October Second

A farmer’s work is seasonal.  We practice a lifestyle and a work with a pulse and a rhythm.  It is a very interesting concept in a time when so few people are guided by the cycles of the seasons in their work.  We all feel the seasons, but it cannot always be applied to our work. ayla_spinachAyla helping wash Spinach

As farmers we get to harness the excitement we all feel in the springtime and invest that excitement into the seeds we plant in the greenhouse in March and April.  We feel the extra bounce in our step in the springtime as we begin to work outside again and feel the warm breezes again.  We watch and anticipate the thawing of the earth.  In the summer we get to sweat and feel the hot sun on our back.  The work becomes heavy and hard and our bodies become strong and our hands rough. 

As the seasons shift towards fall we rise again and again each morning to a lowering sun on the horizon.  We have breezy days again that we don’t get to experience in the summer.  The hillsides turn colors, the leaves fall, and the garden gives up.  What we are harvesting now is the remaining of the work we accomplished from April through August.  It is too late for planting or weeding or ripening of fruits.  All bets are in.  The most we can hope for now is the swelling of a fall radish or the finishing of a broccoli head.

Winter is a time for a farmer to become an intellectual.  The energy of the farm goes downward and inward.  It’s time for reading, learning, and socializing.  It is a time for rest and reflection.  Winter means fixing broken welds and sharpening tools, implementing new procedures and marketing the farm.  We feel the cold and the stiffening of our surroundings.  Winter is the only time of year when a farmer is envied, because it is a time when we get to look back on a year of hard work and feel good about accomplishing something that was very hard to do.  

Sooo...What's in the Box????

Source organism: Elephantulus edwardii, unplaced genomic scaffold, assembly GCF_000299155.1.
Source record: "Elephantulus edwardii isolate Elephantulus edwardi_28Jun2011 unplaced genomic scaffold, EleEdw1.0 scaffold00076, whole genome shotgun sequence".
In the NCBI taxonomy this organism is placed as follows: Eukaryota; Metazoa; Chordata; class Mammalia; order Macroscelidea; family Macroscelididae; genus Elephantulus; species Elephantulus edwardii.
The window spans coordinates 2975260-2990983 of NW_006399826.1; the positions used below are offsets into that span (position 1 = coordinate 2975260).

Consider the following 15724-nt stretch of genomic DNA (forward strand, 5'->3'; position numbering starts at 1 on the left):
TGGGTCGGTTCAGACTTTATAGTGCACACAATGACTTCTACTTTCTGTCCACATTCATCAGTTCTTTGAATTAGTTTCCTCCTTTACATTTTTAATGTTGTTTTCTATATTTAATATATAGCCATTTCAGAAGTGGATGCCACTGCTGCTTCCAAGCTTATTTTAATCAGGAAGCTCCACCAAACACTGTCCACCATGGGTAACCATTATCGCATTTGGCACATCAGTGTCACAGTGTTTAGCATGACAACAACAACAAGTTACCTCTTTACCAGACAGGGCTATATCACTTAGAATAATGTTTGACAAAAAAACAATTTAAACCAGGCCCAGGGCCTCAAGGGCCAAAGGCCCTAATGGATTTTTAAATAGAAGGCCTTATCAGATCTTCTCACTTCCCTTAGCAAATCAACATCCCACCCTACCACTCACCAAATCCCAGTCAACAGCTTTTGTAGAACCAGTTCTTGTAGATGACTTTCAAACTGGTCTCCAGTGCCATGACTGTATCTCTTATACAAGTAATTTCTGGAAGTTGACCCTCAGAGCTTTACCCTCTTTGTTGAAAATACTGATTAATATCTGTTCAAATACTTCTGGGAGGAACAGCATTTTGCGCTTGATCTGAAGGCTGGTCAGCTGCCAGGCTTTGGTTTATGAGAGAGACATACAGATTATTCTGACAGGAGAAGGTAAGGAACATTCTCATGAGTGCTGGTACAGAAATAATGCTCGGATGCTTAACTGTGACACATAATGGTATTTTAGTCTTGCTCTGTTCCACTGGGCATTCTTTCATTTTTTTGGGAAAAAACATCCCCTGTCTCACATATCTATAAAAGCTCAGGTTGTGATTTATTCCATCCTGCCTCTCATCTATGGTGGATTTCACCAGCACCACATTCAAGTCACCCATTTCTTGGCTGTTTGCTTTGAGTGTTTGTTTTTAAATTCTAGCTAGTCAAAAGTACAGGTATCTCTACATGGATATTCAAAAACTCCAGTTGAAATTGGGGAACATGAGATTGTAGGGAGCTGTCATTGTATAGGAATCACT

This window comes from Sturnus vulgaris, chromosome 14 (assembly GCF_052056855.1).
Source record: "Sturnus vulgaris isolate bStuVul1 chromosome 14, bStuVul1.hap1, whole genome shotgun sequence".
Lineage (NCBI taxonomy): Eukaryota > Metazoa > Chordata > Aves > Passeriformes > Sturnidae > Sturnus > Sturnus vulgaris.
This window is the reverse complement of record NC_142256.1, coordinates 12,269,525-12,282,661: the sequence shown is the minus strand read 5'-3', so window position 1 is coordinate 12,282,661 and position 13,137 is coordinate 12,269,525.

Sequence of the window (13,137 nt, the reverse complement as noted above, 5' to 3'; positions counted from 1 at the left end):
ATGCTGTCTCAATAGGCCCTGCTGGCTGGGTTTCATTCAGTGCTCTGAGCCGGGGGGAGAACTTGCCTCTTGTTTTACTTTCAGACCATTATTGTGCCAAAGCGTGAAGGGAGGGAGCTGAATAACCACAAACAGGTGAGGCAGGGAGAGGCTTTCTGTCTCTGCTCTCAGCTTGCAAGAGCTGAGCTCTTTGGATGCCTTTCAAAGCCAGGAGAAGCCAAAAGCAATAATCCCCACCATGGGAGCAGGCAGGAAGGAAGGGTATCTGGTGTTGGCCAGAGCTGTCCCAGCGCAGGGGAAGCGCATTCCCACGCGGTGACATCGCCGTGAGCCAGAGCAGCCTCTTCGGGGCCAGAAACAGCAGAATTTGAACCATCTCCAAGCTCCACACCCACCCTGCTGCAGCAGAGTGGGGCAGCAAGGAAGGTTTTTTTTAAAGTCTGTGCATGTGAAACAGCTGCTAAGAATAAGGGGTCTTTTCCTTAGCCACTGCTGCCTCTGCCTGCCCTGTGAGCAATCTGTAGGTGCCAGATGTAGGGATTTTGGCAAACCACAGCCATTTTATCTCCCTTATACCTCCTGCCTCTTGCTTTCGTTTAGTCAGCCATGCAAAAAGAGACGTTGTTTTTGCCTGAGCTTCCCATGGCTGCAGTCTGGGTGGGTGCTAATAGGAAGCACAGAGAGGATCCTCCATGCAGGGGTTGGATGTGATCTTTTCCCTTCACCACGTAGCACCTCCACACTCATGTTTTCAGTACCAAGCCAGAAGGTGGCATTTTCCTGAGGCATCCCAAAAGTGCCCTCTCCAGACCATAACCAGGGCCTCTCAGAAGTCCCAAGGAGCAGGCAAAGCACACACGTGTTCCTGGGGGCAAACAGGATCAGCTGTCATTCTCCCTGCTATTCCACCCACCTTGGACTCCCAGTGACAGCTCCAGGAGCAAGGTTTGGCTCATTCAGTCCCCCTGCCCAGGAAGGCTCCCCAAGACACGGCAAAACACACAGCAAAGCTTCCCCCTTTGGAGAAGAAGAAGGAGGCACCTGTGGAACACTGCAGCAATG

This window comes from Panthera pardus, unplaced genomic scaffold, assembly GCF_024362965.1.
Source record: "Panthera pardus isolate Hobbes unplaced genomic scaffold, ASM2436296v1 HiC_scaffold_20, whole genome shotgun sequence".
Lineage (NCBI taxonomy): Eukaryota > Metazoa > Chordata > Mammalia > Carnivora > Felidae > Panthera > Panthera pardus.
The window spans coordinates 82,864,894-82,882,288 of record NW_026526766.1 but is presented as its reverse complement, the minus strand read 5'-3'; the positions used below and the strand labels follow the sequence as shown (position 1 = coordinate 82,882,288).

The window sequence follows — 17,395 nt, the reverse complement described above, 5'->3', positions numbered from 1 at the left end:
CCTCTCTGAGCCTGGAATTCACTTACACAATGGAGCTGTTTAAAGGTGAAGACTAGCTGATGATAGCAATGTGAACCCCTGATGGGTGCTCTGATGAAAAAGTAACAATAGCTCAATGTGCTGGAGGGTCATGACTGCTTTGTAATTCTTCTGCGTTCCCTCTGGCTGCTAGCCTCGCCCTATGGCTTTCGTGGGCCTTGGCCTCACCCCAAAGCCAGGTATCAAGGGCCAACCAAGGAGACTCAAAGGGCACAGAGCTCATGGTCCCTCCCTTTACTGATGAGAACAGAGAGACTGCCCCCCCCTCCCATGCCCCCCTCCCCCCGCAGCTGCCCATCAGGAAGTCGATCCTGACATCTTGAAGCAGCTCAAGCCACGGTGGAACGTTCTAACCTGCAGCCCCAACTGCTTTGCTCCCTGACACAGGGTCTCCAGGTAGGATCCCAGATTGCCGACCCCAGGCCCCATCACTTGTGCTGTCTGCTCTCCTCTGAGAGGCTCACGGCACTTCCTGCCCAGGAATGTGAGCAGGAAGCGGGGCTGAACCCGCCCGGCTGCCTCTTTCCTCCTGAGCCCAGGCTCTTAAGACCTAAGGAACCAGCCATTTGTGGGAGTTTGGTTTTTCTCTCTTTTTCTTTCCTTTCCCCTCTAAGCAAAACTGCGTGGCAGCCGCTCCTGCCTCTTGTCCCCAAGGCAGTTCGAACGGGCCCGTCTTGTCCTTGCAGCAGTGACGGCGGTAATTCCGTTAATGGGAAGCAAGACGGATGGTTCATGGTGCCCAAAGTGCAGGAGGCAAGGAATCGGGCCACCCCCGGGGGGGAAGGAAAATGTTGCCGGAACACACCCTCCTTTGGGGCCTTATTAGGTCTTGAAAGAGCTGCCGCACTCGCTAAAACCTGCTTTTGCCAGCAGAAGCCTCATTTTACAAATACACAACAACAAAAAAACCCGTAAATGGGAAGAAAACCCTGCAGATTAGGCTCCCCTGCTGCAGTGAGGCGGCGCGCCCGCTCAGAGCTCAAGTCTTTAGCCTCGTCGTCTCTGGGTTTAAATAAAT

Napa Cabbage-  These are the huge chinese cabbages at the bottom of the box.  These cabbages are great for making raw chinese cabbage salads or for making stir fry.  Check out a couple recipes below!  Store in a plastic bag in the fridge.  

Spaghetti Squash-  These are the yellow colored hard squash at the bottom of the box.  Some gluten-free folks like to use these in cooking in place of pasta.  Slice these lengthwise down the middle, scoop the seeds out and discard, and cook face down in a baking dish with a little water at the bottom of the pan for about an hour.  Once cooked, the flesh is very stringy like spaghetti.  Check out a couple recipes below!

Garlic-  More garlic to spice up your life.  

Tomatoes-  Another hefty giving of tomatoes to help finish off the season.  By now you know to keep your unripe tomatoes out on the counter to finish ripening.  You can transfer them to the fridge if you need them to hold for a little while longer.  We're expecting another tomato giving next week, but it will be much smaller.  The seasons are a changin' folks!  We had a recor-breaking year of tomatoe harvesting for sure!

Leeks or White Onion-  Another nice leek for your stews and fall soups.  

Broccoli, Cauliflower or Romanesco- Very nice looking fall brassicas.  You may have received the broccoli, cauliflower or the romanesco.  The romanesco is the fractle-looking lime green spiral that tastes a lot like cauliflower with a slight nutty flavor.  Yummy!morning_pigsWakey-Wakey Piggy-Piggies

Purple or White Kohlrabi-  Very crisp and crunchy kohlrabi.  The leaves on these babies look so good you could cook with them like you would with kale.  

Sweet Colored Pepper Mix-  Still very generous givings of peppers this late in the season.  Six nice peppers for everyone.  A mix of yellow, orange and red peppers.  

Beets-  A few nice beets.  Store these in a plastic bag in the crisper drawer.  They will keep for a very long time with their tops removed like this in a plastic bag.  

Jalapeno and Cayenne Pepper-  A little spice for your life.  


Herbed Spaghetti Squash with Cheese

Spaghetti Squash with Basil, Tomatoes and Parmesan

Peanut Pasta Napa Cabbage Salad

Asian-Marinated Tofu Napa Cabbage Salad